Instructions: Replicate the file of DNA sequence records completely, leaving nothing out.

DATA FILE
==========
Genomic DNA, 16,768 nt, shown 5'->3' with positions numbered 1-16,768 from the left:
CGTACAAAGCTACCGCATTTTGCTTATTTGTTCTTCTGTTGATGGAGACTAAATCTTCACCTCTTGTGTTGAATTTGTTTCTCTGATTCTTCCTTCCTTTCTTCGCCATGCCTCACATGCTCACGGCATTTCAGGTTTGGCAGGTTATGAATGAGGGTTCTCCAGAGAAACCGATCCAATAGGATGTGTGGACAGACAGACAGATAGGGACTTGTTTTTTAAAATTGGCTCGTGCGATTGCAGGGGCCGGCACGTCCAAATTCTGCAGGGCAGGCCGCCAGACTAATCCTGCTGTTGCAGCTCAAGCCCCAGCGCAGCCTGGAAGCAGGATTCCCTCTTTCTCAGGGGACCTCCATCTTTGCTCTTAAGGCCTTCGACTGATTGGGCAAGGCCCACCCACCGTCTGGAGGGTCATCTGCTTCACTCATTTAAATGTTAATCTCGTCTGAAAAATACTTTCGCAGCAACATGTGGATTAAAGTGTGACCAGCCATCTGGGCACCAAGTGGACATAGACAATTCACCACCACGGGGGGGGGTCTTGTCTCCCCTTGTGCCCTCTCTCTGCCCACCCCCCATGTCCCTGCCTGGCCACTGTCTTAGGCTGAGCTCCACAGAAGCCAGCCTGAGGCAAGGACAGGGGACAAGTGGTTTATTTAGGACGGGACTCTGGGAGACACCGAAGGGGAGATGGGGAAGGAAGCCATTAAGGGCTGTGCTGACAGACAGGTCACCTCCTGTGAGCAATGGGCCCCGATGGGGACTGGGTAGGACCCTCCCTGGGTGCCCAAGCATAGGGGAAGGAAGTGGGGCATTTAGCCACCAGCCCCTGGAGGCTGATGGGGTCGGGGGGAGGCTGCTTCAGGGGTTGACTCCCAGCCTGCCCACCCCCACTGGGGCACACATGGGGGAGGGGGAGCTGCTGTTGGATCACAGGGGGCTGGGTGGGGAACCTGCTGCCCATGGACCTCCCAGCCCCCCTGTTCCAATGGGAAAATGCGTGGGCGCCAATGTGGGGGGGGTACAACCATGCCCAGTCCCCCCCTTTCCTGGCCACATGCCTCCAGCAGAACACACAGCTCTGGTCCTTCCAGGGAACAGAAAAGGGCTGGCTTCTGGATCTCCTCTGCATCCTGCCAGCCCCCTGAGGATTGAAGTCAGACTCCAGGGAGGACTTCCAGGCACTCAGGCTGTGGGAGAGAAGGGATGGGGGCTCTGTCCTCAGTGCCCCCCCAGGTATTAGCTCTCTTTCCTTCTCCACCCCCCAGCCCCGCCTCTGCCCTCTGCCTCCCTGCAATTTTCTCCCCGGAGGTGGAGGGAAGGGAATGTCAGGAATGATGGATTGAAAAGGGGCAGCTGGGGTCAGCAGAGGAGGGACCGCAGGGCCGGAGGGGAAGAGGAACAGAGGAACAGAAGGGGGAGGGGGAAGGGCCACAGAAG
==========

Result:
Genomic DNA, 16,768 nt, shown 5'->3' with positions numbered 1-16,768 from the left:
CGTACAAAGCTACCGCATTTTGCTTATTTGTTCTTCTGTTGATGGAGACTAAATCTTCACCTCTTGTGTTGAATTTGTTTCTCTGATTCTTCCTTCCTTTCTTCGCCATGCCTCACATGCTCACGGCATTTCAGGTTTGGCAGGTTATGAATGAGGGTTCTCCAGAGAAACCGATCCAATAGGATGTGTGGACAGACAGACAGATAGGGACTTGTTTTTTAAAATTGGCTCGTGCGATTGCAGGGGCCGGCACGTCCAAATTCTGCAGGGCAGGCCGCCAGACTAATCCTGCTGTTGCAGCTCAAGCCCCAGCGCAGCCTGGAAGCAGGATTCCCTCTTTCTCAGGGGACCTCCATCTTTGCTCTTAAGGCCTTCGACTGATTGGGCAAGGCCCACCCACCGTCTGGAGGGTCATCTGCTTCACTCATTTAAATGTTAATCTCGTCTGAAAAATACTTTCGCAGCAACATGTGGATTAAAGTGTGACCAGCCATCTGGGCACCAAGTGGACATAGACAATTCACCACCACGGGGGGGGGTCTTGTCTCCCCTTGTGCCCTCTCTCTGCCCACCCCCCATGTCCCTGCCTGGCCACTGTCTTAGGCTGAGCTCCACAGAAGCCAGCCTGAGGCAAGGACAGGGGACAAGTGGTTTATTTAGGACGGGACTCTGGGAGACACCGAAGGGGAGATGGGGAAGGAAGCCATTAAGGGCTGTGCTGACAGACAGGTCACCTCCTGTGAGCAATGGGCCCCGATGGGGACTGGGTAGGACCCTCCCTGGGTGCCCAAGCATAGGGGAAGGAAGTGGGGCATTTAGCCACCAGCCCCTGGAGGCTGATGGGGTCGGGGGGAGGCTGCTTCAGGGGTTGACTCCCAGCCTGCCCACCCCCACTGGGGCACACATGGGGGAGGGGGAGCTGCTGTTGGATCACAGGGGGCTGGGTGGGGAACCTGCTGCCCATGGACCTCCCAGCCCCCCTGTTCCAATGGGAAAATGCGTGGGCGCCAATGTGGGGGGGGTACAACCATGCCCAGTCCCCCCCTTTCCTGGCCACATGCCTCCAGCAGAACACACAGCTCTGGTCCTTCCAGGGAACAGAAAAGGGCTGGCTTCTGGATCTCCTCTGCATCCTGCCAGCCCCCTGAGGATTGAAGTCAGACTCCAGGGAGGACTTCCAGGCACTCAGGCTGTGGGAGAGAAGGGATGGGGGCTCTGTCCTCAGTGCCCCCCCAGGTATTAGCTCTCTTTCCTTCTCCACCCCCCAGCCCCGCCTCTGCCCTCTGCCTCCCTGCAATTTTCTCCCCGGAGGTGGAGGGAAGGGAATGTCAGGAATGATGGATTGAAAAGGGGCAGCTGGGGTCAGCAGAGGAGGGACCGCAGGGCCGGAGGGGAAGAGGAACAGAGGAACAGAAGGGGGAGGGGGAAGGGCCACAGAAG